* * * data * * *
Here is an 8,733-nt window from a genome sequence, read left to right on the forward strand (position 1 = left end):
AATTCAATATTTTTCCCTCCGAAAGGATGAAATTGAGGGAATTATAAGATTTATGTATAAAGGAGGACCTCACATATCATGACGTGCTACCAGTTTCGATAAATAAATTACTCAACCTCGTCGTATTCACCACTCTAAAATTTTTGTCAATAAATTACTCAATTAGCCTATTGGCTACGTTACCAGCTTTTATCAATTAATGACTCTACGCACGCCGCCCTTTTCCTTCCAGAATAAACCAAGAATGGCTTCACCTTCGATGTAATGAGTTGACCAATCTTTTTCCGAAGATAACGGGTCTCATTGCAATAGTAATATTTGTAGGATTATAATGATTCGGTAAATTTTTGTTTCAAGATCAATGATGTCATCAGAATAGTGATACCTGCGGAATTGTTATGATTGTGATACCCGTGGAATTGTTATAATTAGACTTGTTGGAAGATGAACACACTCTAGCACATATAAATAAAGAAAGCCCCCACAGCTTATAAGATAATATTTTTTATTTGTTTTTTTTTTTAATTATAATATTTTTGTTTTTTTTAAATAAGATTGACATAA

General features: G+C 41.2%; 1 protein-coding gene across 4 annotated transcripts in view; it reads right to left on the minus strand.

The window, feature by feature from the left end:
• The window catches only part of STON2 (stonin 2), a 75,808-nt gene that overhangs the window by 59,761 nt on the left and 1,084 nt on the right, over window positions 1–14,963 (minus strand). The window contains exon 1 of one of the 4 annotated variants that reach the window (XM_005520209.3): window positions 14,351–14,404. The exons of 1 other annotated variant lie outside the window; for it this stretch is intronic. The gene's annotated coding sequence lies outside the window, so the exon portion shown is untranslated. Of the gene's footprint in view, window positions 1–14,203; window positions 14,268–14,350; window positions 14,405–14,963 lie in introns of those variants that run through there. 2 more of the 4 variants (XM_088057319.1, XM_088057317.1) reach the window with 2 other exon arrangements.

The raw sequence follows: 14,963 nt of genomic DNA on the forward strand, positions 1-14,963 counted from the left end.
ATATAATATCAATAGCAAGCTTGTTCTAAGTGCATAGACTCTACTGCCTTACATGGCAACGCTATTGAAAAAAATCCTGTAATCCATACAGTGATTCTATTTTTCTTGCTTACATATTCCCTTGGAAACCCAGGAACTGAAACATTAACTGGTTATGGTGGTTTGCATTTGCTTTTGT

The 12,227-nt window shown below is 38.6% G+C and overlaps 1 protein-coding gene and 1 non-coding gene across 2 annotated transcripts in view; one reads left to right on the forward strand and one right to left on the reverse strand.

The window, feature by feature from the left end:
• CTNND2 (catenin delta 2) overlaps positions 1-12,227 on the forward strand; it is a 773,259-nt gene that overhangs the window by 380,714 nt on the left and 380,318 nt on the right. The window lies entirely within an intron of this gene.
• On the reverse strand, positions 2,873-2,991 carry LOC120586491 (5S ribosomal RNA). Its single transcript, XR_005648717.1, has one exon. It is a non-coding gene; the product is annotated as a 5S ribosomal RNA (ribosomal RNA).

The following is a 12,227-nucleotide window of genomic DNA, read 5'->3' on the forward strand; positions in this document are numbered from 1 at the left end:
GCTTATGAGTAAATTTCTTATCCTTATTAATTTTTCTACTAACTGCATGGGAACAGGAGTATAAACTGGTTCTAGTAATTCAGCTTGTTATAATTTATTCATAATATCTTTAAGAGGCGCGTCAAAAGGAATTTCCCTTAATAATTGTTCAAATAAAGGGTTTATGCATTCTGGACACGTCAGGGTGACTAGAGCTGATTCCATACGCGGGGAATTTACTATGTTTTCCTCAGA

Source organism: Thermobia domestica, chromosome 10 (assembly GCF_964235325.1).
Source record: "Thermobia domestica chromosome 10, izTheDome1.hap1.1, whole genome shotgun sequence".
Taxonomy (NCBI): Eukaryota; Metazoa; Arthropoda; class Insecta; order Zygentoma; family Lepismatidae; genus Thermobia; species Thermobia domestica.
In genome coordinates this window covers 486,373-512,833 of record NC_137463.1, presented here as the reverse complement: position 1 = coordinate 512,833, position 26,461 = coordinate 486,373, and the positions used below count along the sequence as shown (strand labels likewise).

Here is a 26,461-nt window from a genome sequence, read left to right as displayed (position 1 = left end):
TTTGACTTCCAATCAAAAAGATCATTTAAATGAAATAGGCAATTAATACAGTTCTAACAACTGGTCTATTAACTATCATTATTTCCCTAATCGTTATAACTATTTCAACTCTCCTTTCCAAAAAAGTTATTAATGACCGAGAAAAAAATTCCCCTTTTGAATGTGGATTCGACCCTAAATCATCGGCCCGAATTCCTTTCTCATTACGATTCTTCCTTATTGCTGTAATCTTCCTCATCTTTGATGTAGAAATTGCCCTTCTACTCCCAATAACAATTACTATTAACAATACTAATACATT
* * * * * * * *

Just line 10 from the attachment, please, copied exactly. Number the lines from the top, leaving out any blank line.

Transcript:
• CTNND2 (catenin delta 2) overlaps positions 1-12,227 on the forward strand; it is a 773,259-nt gene that overhangs the window by 380,714 nt on the left and 380,318 nt on the right. The window lies entirely within an intron of this gene.